May 18, 2009

Twinz - Conversation (August 22, 1995)

August 22, 1995 was an interesting day for Warren G.'s fans. It was on that date that Def Jam Records simultaneously released the debut albums from two groups that made their rap debuts on Warren's first album, Regulate...G Funk Era: The Dove Shack and the Twinz. Since Warren's album was a hit, interest in both of their respective projects (This Is The Shack and Conversation, respectively) had been growing, and since my collector's gene knows no bounds, I bought both of them the same day. (I miss having disposable income.) I'll get to the Dove Shack disc another time, but for now, let's place our focus on the Twinz.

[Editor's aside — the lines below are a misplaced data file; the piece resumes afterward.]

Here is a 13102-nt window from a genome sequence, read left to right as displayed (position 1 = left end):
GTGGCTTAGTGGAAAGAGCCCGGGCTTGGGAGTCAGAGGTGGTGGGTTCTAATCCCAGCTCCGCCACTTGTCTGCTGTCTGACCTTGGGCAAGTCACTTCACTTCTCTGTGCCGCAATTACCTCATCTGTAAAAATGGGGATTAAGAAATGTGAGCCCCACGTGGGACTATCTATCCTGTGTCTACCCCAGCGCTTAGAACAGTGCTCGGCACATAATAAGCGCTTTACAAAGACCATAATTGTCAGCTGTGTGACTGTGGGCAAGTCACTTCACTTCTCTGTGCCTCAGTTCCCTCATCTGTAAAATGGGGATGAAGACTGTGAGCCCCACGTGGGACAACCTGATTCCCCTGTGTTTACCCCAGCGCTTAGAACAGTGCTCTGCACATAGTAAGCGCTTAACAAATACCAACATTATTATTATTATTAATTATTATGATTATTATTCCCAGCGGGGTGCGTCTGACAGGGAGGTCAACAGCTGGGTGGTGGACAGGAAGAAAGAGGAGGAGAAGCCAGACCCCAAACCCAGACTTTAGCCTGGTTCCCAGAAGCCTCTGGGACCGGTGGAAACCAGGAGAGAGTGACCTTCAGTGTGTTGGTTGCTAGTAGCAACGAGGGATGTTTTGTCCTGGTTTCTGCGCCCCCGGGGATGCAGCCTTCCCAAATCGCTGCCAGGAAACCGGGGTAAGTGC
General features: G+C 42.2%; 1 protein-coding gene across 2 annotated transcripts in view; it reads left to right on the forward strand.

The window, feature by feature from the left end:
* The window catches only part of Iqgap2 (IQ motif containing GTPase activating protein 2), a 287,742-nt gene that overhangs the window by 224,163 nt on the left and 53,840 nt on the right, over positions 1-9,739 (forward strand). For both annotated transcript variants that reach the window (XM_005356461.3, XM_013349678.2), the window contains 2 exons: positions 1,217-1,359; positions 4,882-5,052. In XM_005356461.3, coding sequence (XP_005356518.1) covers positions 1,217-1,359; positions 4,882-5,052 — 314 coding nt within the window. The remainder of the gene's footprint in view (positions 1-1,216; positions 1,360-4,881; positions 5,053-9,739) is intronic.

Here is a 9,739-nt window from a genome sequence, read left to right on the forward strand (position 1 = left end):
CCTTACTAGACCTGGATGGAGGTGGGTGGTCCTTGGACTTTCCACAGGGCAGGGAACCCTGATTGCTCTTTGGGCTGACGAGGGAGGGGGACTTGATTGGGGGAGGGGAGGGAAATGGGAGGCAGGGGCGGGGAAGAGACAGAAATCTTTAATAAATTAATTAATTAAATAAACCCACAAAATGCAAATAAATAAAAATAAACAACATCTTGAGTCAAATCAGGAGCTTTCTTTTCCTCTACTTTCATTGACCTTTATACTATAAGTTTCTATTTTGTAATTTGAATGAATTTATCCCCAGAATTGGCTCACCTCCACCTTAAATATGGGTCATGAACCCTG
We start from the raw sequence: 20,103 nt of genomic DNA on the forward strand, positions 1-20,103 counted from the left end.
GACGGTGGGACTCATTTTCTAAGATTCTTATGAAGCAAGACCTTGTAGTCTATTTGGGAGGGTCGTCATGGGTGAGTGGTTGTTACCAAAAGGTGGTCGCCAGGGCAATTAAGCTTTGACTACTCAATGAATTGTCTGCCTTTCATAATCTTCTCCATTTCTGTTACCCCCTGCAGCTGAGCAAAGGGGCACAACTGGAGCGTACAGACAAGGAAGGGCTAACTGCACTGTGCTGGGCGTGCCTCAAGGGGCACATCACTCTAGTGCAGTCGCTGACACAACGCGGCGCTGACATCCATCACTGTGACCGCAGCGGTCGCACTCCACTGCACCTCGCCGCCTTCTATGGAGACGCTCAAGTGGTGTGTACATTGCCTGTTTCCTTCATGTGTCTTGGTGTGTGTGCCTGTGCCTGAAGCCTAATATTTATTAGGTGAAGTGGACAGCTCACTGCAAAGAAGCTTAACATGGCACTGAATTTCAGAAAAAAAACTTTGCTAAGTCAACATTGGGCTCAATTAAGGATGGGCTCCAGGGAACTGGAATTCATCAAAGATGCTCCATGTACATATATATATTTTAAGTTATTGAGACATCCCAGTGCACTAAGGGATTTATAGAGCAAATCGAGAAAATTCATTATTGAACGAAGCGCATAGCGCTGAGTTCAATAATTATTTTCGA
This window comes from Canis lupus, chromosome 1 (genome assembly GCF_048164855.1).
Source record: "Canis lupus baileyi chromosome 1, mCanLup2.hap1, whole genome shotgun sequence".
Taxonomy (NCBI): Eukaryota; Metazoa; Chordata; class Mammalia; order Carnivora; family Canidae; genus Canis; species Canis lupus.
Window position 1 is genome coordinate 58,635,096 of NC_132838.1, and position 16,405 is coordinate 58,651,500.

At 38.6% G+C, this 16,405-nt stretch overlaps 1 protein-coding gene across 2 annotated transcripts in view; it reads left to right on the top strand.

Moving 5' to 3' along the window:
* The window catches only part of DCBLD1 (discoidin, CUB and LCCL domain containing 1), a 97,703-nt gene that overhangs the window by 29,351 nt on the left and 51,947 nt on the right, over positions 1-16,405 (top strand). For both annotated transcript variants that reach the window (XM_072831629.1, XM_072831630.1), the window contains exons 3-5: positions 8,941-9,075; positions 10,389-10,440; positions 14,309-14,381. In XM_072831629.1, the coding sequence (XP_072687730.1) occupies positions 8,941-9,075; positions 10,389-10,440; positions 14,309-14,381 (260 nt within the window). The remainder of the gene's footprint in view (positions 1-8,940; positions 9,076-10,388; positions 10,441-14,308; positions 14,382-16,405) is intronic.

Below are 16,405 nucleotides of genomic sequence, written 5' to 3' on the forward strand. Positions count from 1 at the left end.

Like their friend and mentor, the Twinz duo (made up of actual twins Deon "Trip Locc" Williams and DeWayne "Wayniac" Williams) also hailed from Long Beach, California. Their debut, Conversation, expanded upon the G-Funk sound that Warren G experimented with on his own album, providing the perfect forum for Trip Locc and Wayniac to discuss the merits of partying, drinking, smoking, talking to the opposite sex, politics, paranoia, hanging out with Warren G., and more partying, with the occasional burst of violence that is mandatory on a West Coast hip hop album.

Conversation didn't move many units (even though it spawned four singles, and the Twinz appeared alongside Warren G. on his "Still Can't Fade It", from the soundtrack to hip hop documentary The Show, they still didn't get much airplay on MTV, which mattered a lot back then), and although the duo continue to create music today, their work has become increasingly harder to come by. I suppose the fact that they changed their name to Tha Loccs isn't really helpful. But Conversation is a snapshot of what West Coast rap used to sound like, even for a short period of time.